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The High Holidays in Samarkand

During World War II, the physical conditions in Samarkand were exceedingly harsh. Literally thousands of refugees swarmed the streets, starving and bereft of the most basic necessities. The lack of food was so severe that people simply languished of malnourishment and dropped dead in the streets.
According to Soviet law, official freedom of speech and religion was granted after the age of eighteen. At that point, one was old enough to decide whether he wanted to expose himself to constant religious persecution.
You can imagine our trepidation and dread the day we heard that one of the informants had uncovered our secret...
It was understood, even by the informants, that a minyan would be organized in his home for the first seven days of mourning, as is customary.
On occasion, we would drape the Torah with a blanket to give it the appearance of a child...
High Holidays in Tearful Prayer
The High Holidays in Samarkand were an experience unto themselves. The people of the community grew introspective, as each individual tried to improve on his or her own religious observance and focus less on material pursuits. One could sense that the Days of Awe were approaching.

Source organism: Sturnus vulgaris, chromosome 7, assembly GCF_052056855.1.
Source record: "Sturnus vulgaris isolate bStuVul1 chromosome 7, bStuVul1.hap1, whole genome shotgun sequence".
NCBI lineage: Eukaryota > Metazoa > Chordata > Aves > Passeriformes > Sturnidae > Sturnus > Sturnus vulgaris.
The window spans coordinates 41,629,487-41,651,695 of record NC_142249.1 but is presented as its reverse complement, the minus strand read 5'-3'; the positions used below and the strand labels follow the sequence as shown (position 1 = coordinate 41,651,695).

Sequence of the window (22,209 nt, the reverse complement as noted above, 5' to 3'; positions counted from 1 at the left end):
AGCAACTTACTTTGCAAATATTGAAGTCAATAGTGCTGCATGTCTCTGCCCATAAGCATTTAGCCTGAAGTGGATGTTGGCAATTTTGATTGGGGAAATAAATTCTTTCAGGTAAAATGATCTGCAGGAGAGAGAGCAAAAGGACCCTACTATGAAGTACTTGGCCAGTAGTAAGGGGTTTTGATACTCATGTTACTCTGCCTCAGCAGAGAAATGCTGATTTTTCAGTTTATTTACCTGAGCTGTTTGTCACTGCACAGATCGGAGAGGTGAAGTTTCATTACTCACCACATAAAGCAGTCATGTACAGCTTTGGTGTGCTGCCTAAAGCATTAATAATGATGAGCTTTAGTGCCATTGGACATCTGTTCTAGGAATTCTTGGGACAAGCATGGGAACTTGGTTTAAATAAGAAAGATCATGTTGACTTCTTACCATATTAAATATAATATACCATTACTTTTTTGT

Sukkos presented us with but one major problem, and one which was quite severe - how to obtain an esrog.
R. Yosef was a man of fortitude and courage who found great pleasure in acting upon his convictions, perhaps especially when it was difficult . . .
Our hearts soared with the rhythm of the Chassidic tunes, and our joy knew no bounds.
Then, suddenly, he whistled sharply and called out, “Tzon kedoshim!” and we all shouted out, “Meh . . . meh . . .”